Purslane – also called ‘porcelain’ – is known to many only as a garden weed; in fact it is also a native salad plant already appreciated during the Middle Ages. The fleshy leaves have a crunchy texture and a fresh, slightly sour taste. The flower buds can be used as a substitute for capers.
Purslane grows creeping over fields, rock debris mounds, and other rocky areas. Thanks to its adaptability and rapid growth, the plant is now present almost all over the world, so much so that it is considered one of the most common plant species. The grass, which can grow to a height of 40 cm, has fleshy leaves up to 5 cm long which, depending on the season, take on a color that varies from light green to yellowish or purple. After the small yellow flowers, oval berries are formed containing many small black seeds. If not grown in a confined area, purslane spreads very easily which is why in some places it is considered a weed.
Purslane has a long tradition of thousands of years as a food and remedy. It was known as a medicinal plant as early as the eighth century BC. in ancient Babylon. The mucilages it contains are presumably responsible for its soothing effect on heartburn and other stomach ailments.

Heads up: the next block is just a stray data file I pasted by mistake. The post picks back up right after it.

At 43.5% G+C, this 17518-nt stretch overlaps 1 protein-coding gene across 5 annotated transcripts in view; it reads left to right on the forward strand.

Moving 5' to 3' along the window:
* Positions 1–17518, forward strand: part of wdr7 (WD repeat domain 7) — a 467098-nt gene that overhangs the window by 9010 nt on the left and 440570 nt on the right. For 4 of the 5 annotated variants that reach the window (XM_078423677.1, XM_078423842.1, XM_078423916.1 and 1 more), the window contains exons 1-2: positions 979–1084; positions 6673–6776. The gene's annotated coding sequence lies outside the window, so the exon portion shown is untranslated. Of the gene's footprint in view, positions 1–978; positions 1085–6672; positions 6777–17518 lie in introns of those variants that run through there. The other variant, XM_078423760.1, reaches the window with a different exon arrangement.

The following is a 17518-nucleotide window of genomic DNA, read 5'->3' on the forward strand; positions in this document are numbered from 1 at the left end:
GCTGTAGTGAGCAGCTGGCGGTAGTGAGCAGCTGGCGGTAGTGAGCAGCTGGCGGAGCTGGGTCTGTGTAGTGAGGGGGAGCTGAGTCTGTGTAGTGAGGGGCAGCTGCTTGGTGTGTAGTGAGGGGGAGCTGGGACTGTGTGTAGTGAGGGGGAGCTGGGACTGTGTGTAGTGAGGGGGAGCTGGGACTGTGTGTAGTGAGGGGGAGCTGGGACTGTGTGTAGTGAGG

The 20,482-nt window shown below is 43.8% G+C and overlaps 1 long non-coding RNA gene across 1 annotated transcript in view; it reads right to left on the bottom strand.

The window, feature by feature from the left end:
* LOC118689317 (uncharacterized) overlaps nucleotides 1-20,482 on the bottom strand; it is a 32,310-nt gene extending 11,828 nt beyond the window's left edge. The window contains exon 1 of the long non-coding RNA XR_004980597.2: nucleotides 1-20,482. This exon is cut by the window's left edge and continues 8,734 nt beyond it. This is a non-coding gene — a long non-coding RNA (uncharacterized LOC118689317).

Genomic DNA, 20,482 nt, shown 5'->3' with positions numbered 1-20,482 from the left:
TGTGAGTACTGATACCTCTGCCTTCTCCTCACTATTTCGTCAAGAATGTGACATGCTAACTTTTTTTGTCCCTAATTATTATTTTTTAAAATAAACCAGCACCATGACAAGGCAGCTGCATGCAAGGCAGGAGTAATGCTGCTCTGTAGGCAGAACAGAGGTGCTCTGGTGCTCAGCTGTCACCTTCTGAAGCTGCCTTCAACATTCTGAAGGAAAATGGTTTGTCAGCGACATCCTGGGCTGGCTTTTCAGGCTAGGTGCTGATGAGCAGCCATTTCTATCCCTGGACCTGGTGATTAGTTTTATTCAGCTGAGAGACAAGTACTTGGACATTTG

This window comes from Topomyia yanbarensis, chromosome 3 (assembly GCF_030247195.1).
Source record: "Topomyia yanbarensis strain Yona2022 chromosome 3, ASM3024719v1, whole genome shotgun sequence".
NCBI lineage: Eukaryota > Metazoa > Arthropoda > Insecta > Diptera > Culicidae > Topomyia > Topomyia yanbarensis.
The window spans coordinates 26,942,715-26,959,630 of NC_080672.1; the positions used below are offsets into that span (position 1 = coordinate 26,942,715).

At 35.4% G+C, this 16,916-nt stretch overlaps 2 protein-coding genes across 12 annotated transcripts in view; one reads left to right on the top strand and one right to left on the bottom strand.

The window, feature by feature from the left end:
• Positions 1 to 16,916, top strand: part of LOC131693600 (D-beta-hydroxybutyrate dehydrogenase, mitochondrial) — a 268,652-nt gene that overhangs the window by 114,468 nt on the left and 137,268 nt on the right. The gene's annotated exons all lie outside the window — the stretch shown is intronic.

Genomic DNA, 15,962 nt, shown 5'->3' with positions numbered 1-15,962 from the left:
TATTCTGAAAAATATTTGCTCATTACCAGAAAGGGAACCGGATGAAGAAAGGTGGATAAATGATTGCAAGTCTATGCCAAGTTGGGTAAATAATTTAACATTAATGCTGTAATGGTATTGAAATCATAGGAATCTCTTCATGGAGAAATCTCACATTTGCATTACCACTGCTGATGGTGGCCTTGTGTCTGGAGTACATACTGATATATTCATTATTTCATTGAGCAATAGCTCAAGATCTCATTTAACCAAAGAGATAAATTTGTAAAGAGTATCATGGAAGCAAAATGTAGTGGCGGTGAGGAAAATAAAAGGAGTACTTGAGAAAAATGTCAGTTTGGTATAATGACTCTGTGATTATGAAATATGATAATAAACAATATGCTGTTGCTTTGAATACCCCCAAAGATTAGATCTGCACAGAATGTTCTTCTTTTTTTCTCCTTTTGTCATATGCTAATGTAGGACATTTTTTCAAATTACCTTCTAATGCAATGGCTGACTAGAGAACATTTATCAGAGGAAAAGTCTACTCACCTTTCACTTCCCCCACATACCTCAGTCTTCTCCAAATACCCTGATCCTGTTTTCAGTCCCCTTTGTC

But Portulaca oleracea has also been harvested as a salad and vegetable plant for several thousand years. In the Middle Ages the plant was cultivated and there are also cultivated forms with slightly wider leaves, mostly yellowish. Even the seeds came both as a remnant and as a food. With the seeds of purslane and other wild plants, the Australian aborigines prepared the so-called seedcakes, a kind of bread.
Only young leaves should be collected before flowering. They are rich in omega-3 fatty acids and vitamin C and have a slightly acidic, salty and nutty flavor. The crunchy texture, in particular, makes purslane leaves a good addition to salads. Probably, a substitute for salt was also obtained by incinerating the herb.
Seeds, content: about 800 seeds